Do You Suffer from Joint Pain After Exercise?


Matt Fuller

The older I get, the more I’ve put my joint pain down to age, sport and lifestyle. I was recently told that at some stage in the near future I would need a knee replacement and would have to slow down.

Being a bit “old school” I’ve always trained longer and harder lose weight and burn additional calories – all with different success. I began to notice that training longer was making me tired (my wife might say grumpy), even though (luckily for me) exercise has never been a chore.

I decided to conduct some of my own research into the types of food that I was consuming to assess whether this had any bearing on my joint pain. Was it possible that looking closely at my overall diet could prolong the inevitable surgery?

Just because a specific food or drink has nutritional value, doesn’t mean it is ideal for YOUR body. I quickly learnt and understood that I was eating a lot of foods that were actually causing inflammation in MY joints and contributing to MY joint pain. These foods include sugar, trans fats, saturated fats, refined carbohydrates, dairy, processed foods, artificial ingredients, gluten and alcohol. With my new research and fresh attitude, I was willing to commit myself to my own trial - with incredible results.

After just one month of eating cleaner and completely avoiding foods that inflamed my joints, I cannot believe the results. I am now able to exercise without pain, I am without joint soreness after exercise, (especially after a cardio workout) and the chronic, constant joint pain that I suffered has dramatically reduced to the point where it is no longer noticeable.

I’ve also dropped 5kgs and have been able to maintain my weight, I have a better range of movement, less joint stiffness and a greater amount of energy. And these results were after only just one month!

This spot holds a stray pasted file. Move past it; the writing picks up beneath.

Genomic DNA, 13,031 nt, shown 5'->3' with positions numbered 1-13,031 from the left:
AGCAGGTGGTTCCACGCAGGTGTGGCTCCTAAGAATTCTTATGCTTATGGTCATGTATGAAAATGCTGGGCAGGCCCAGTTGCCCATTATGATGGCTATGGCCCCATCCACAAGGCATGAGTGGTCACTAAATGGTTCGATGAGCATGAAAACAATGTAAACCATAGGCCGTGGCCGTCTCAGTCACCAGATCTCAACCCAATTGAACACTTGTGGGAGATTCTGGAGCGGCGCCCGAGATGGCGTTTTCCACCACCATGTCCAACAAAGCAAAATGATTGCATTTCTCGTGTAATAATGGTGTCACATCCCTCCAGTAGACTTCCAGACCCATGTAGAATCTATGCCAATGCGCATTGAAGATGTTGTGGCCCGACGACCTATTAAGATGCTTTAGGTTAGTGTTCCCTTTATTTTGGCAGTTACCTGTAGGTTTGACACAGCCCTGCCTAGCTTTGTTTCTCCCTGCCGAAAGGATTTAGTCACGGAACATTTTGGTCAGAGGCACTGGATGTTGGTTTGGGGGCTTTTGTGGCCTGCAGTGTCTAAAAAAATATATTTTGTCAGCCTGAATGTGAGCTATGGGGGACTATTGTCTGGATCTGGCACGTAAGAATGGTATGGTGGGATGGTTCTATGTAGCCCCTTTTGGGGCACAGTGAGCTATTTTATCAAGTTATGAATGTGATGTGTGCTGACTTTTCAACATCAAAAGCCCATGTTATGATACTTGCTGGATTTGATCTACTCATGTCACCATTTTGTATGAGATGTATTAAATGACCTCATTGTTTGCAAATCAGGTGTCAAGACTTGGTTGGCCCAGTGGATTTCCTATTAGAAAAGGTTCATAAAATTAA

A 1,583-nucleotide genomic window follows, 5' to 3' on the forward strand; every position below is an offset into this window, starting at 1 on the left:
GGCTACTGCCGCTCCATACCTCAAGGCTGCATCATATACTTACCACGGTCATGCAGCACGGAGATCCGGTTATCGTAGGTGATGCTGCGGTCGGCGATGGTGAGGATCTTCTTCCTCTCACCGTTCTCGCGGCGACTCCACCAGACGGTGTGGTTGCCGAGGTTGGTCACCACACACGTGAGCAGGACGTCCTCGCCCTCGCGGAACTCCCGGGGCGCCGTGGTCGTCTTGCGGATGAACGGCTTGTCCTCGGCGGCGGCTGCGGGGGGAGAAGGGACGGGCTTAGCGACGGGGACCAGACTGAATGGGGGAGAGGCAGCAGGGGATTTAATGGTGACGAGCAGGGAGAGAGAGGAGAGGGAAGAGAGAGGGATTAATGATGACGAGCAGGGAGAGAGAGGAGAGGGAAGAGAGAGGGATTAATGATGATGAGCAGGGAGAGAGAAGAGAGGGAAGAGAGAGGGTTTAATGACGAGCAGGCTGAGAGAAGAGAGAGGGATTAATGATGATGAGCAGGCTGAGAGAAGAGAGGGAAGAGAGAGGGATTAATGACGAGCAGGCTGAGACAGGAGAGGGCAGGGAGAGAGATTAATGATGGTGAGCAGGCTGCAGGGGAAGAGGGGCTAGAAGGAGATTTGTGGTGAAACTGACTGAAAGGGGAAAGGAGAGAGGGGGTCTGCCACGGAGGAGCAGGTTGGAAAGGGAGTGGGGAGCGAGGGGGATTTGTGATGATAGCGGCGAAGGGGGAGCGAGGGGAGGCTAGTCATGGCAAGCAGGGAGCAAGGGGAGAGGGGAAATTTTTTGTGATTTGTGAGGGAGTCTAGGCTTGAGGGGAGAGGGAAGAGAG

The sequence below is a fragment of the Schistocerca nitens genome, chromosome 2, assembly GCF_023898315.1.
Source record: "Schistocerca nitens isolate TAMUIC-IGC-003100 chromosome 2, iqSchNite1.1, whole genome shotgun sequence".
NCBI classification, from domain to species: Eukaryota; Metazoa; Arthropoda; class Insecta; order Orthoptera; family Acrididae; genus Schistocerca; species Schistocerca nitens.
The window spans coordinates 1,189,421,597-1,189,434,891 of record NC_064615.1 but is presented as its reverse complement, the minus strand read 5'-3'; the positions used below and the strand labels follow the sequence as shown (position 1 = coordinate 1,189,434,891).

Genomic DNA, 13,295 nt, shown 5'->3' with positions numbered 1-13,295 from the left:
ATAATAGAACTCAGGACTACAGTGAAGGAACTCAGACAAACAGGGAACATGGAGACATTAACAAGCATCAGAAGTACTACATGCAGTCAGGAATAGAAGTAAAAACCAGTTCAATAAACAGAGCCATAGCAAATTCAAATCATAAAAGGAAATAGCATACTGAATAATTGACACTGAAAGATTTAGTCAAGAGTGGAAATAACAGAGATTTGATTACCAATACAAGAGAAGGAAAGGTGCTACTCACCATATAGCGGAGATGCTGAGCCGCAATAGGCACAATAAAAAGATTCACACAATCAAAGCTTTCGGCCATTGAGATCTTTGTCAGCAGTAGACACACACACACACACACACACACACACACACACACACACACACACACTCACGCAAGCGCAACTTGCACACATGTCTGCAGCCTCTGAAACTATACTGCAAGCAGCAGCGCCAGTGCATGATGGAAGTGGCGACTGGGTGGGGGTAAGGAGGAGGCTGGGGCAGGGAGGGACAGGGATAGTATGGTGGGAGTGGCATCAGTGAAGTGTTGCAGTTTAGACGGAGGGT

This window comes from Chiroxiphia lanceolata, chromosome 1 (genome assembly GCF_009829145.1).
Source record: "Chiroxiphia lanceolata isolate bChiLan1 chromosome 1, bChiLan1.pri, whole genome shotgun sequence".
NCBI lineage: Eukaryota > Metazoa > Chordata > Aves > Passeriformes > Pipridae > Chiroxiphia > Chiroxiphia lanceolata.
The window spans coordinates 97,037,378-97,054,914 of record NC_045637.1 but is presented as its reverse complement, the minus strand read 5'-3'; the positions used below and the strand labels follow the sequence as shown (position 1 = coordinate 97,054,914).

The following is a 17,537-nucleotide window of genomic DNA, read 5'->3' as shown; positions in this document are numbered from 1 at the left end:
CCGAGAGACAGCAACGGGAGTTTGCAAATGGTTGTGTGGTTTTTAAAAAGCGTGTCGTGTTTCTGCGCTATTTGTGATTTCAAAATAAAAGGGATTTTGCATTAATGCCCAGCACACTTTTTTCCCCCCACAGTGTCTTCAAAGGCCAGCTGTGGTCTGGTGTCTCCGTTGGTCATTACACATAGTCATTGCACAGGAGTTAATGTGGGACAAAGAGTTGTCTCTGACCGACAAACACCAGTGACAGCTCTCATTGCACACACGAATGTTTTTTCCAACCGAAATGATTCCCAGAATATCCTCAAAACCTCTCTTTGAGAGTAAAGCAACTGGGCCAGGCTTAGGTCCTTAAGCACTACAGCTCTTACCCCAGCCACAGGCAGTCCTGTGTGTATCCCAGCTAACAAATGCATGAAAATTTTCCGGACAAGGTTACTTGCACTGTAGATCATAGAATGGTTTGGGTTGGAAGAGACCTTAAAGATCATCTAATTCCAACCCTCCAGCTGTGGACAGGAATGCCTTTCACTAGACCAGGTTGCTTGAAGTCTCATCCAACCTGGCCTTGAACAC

We all want and need to live an active lifestyle especially as we age, so we feel stronger, have a healthy cardiovascular system, retain strong ligaments and tendons and have good bone density. For me being an ex-professional sportsman, I certainly wouldn’t recommend not exercising, because this has played a massive part in keeping me both mentally and physically strong. However, upon reflection, I do believe that I put up with joint pain through stubbornness and possibly a little naivety, and should have sought advice from a health nutritionist much sooner.       

Before changing my diet and eliminating the inflammatory culprits, I was exercising out of necessity to retain strength and cardiovascular fitness as well as maintain my weight. These days I am feeling great (both before and after training), rather than sore and sometimes tired.

Just so you understand, a typical week for me includes the following exercise:

Monday: 80 minutes cardio broken up into 4 parts: 20 minute bike, 20 minute grinder, 20 minute cross ski and 20 minute bike, plus core workout

Tuesday: Upper body weights. One hour power walk

Wednesday: 40km on the bike and 7 x 3minute rounds of boxing, plus core workout

Thursday: Same as Tuesday

Friday: Stretching and core workout

Saturday: 40km bike followed by 90 minute sauna/spa session

Sunday: Rest.

Always remember to work out at your own pace and ability and seek professional advice if and when required.

Your health and fitness is a lifestyle choice. Until next time, 

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Important: This article is general advice only. For further advice or information on this topic, please consult your health professional.

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